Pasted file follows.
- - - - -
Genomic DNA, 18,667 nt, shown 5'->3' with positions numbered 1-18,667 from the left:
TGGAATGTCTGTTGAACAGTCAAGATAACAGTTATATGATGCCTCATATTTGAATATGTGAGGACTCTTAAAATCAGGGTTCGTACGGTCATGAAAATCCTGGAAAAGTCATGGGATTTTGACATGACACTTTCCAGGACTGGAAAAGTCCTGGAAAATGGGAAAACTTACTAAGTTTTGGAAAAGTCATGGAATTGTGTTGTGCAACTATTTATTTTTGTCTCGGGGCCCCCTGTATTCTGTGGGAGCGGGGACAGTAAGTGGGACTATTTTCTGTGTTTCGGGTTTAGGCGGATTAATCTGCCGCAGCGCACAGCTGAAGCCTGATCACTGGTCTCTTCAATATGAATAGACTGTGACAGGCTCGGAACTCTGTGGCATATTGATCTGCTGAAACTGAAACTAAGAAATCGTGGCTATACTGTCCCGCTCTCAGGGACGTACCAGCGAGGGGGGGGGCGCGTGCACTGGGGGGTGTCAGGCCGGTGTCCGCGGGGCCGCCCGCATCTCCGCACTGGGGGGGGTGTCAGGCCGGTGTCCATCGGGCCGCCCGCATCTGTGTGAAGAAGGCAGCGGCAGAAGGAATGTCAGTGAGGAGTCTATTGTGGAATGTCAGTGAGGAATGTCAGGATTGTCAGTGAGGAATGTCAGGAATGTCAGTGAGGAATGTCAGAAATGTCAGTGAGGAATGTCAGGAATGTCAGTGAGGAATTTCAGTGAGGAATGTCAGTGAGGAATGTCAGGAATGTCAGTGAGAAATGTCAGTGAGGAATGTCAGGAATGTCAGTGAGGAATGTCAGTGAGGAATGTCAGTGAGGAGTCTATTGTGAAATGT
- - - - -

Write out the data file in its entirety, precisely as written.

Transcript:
Genomic DNA, 18,667 nt, shown 5'->3' with positions numbered 1-18,667 from the left:
TGGAATGTCTGTTGAACAGTCAAGATAACAGTTATATGATGCCTCATATTTGAATATGTGAGGACTCTTAAAATCAGGGTTCGTACGGTCATGAAAATCCTGGAAAAGTCATGGGATTTTGACATGACACTTTCCAGGACTGGAAAAGTCCTGGAAAATGGGAAAACTTACTAAGTTTTGGAAAAGTCATGGAATTGTGTTGTGCAACTATTTATTTTTGTCTCGGGGCCCCCTGTATTCTGTGGGAGCGGGGACAGTAAGTGGGACTATTTTCTGTGTTTCGGGTTTAGGCGGATTAATCTGCCGCAGCGCACAGCTGAAGCCTGATCACTGGTCTCTTCAATATGAATAGACTGTGACAGGCTCGGAACTCTGTGGCATATTGATCTGCTGAAACTGAAACTAAGAAATCGTGGCTATACTGTCCCGCTCTCAGGGACGTACCAGCGAGGGGGGGGGCGCGTGCACTGGGGGGTGTCAGGCCGGTGTCCGCGGGGCCGCCCGCATCTCCGCACTGGGGGGGGTGTCAGGCCGGTGTCCATCGGGCCGCCCGCATCTGTGTGAAGAAGGCAGCGGCAGAAGGAATGTCAGTGAGGAGTCTATTGTGGAATGTCAGTGAGGAATGTCAGGATTGTCAGTGAGGAATGTCAGGAATGTCAGTGAGGAATGTCAGAAATGTCAGTGAGGAATGTCAGGAATGTCAGTGAGGAATTTCAGTGAGGAATGTCAGTGAGGAATGTCAGGAATGTCAGTGAGAAATGTCAGTGAGGAATGTCAGGAATGTCAGTGAGGAATGTCAGTGAGGAATGTCAGTGAGGAGTCTATTGTGAAATGT